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Research for Richard Playford means digging down into the details of human nature. His current area of research is on the metaphysics of the human person. Broadly, this means he is interested in what makes us human, what distinguishes us from (non-human) animals, and what it means to be a person.

Richard specialises in a broad spectrum of interrelated fields, including Aristotelian-Thomistic ethics, which aim to reduce the moral gap between the real self and the ideal self.

He has expertly layered his many areas of competence with ancient philosophy, Buddhism, Daoism, philosophy of religion and political philosophy, which underpin his present work as a lecturer in Religious Studies.

Appointed Fellow of the Higher Education Academy in 2018, Richard has achieved an astonishing amount in a short time, building upon his solid grounding at Reading.

World-class reputation

Now a Lecturer in Religious Studies at St Mary's University, Twickenham, Richard came to Reading for his PhD because, as he puts it:

"The Philosophy Department of the University of Reading has a world-class reputation, so I knew I'd be in good hands!"

Outstanding support

Richard's instincts and research proved correct. He approached the two professors whom he hoped would become his supervisors, requesting an informal chat before applying.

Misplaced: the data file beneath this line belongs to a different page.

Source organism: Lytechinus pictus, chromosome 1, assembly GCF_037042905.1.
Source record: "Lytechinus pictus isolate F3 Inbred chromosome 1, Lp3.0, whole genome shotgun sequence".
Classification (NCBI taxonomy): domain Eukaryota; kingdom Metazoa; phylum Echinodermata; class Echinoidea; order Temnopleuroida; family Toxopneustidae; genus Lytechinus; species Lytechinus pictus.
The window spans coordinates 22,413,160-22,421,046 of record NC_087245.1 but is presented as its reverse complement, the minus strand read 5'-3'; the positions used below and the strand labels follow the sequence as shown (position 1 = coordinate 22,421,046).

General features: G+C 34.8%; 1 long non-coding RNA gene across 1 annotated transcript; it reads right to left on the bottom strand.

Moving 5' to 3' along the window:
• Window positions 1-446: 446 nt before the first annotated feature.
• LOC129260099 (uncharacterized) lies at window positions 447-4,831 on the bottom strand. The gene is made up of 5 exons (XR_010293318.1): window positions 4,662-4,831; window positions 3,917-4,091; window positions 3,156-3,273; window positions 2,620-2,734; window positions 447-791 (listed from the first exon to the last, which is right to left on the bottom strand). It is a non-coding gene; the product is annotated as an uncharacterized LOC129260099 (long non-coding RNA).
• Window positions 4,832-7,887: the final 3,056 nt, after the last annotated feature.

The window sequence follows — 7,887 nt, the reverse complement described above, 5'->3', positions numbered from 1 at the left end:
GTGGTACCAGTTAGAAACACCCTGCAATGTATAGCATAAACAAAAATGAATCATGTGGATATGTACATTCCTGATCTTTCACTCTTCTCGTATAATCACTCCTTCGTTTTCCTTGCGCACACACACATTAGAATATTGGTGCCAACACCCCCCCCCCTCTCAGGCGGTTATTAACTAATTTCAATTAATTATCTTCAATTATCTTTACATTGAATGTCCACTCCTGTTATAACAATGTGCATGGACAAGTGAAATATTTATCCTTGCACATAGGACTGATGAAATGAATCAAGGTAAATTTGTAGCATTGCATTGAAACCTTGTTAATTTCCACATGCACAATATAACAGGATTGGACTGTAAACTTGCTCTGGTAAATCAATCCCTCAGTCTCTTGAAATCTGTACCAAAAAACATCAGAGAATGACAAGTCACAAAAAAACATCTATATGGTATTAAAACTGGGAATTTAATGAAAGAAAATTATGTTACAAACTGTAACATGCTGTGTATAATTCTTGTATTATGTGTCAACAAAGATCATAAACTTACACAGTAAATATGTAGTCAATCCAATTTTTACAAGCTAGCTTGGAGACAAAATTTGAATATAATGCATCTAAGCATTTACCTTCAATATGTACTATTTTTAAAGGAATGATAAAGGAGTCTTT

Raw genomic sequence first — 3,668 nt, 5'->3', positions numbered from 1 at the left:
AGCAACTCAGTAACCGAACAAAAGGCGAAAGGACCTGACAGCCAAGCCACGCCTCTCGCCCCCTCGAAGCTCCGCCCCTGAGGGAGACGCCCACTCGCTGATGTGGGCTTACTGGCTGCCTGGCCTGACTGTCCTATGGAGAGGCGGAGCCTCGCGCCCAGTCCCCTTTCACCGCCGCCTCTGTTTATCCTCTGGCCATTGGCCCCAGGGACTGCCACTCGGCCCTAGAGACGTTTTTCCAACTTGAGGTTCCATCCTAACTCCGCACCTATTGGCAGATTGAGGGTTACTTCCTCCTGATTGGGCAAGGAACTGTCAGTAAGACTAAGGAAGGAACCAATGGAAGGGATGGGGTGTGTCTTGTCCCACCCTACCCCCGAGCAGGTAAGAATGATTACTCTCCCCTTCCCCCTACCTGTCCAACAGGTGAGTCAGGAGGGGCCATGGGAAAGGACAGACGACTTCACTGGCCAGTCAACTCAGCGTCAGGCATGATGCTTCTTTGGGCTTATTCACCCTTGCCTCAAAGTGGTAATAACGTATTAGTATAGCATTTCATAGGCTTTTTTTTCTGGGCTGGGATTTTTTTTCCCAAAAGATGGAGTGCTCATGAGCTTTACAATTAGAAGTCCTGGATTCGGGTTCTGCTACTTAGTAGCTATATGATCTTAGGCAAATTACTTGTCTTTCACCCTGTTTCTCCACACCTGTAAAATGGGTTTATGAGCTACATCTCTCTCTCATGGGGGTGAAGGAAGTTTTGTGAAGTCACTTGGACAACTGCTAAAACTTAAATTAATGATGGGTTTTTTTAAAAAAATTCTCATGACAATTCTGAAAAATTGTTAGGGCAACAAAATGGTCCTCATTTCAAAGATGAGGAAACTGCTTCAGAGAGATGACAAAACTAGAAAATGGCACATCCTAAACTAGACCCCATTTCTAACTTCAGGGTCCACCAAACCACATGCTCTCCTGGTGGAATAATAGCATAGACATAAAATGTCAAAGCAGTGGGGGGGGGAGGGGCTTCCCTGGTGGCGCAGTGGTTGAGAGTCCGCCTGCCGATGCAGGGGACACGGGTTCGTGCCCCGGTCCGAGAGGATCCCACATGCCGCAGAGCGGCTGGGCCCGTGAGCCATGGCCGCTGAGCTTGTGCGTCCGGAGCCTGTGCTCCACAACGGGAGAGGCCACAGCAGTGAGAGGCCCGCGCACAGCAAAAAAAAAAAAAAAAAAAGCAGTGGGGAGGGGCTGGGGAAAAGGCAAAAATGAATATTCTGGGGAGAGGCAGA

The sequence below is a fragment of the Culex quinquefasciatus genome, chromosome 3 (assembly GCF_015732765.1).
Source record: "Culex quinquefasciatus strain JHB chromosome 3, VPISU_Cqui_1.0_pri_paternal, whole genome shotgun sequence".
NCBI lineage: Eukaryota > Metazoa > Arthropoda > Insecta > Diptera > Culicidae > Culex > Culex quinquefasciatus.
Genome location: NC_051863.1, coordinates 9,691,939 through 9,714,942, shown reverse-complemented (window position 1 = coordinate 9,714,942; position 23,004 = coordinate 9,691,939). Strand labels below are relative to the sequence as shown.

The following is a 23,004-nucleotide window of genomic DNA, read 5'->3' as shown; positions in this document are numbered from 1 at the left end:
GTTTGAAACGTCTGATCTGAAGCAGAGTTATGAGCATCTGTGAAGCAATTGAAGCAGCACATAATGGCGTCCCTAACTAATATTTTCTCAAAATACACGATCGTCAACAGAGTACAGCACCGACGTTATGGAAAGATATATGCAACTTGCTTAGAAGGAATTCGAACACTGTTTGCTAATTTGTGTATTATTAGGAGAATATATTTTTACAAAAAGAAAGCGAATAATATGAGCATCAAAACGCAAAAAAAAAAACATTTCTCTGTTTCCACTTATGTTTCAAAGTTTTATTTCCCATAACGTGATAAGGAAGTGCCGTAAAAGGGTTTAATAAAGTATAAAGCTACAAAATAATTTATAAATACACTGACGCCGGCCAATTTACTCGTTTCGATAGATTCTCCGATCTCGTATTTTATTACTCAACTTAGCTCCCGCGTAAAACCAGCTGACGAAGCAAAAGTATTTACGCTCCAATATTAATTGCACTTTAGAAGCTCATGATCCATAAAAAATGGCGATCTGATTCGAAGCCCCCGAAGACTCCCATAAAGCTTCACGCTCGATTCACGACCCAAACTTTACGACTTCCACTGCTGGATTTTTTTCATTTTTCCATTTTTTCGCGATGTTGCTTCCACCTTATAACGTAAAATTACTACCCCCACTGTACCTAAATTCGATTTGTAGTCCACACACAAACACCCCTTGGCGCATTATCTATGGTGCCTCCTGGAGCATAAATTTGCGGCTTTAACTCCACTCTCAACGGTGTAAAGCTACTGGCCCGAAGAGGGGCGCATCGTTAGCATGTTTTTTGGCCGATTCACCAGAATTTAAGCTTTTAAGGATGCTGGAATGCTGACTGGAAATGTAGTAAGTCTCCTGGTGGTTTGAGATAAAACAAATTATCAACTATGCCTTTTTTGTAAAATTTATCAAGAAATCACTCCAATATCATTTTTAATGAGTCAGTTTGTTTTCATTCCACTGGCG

"They both immediately offered to meet with me and were immensely supportive in helping me put together my application. They did indeed become my supervisors! As a result, even before starting at Reading, I knew I would be well taken care of and supported. That was an important part of the process."

And this supportive environment proved true of all the staff in the Philosophy Department and the University as a whole.

 "Everyone within the Department was exceptionally friendly and kind, with the staff always going that extra mile for their PhD students."

The Philosophers Pint

Richard enthuses about his time at the University praising the Philosophy Department's culture.

"Most of our PhD classes and activities would happen on one concentrated day each week, which was ideal for commuter students such as myself. I can honestly say, that day did not feel like work. It felt like a group of friends with a shared passion coming together to discuss something in which we were all interested. It would also often end with a trip to the pub  because we didn't want to stop talking!"

Richard praises the support he received as a doctoral researcher at Reading as second to none.

"My supervisors, and the staff more generally, were always there for me if I had any issues. Now I am a lecturer at St Mary's University in Twickenham. I can safely say that I wouldn't be here if it weren't for my PhD at Reading."

Richard's sage advice for new postgraduate researchers?

"Enjoy it! Find a topic you are passionate about and stay actively involved with the various activities at Reading."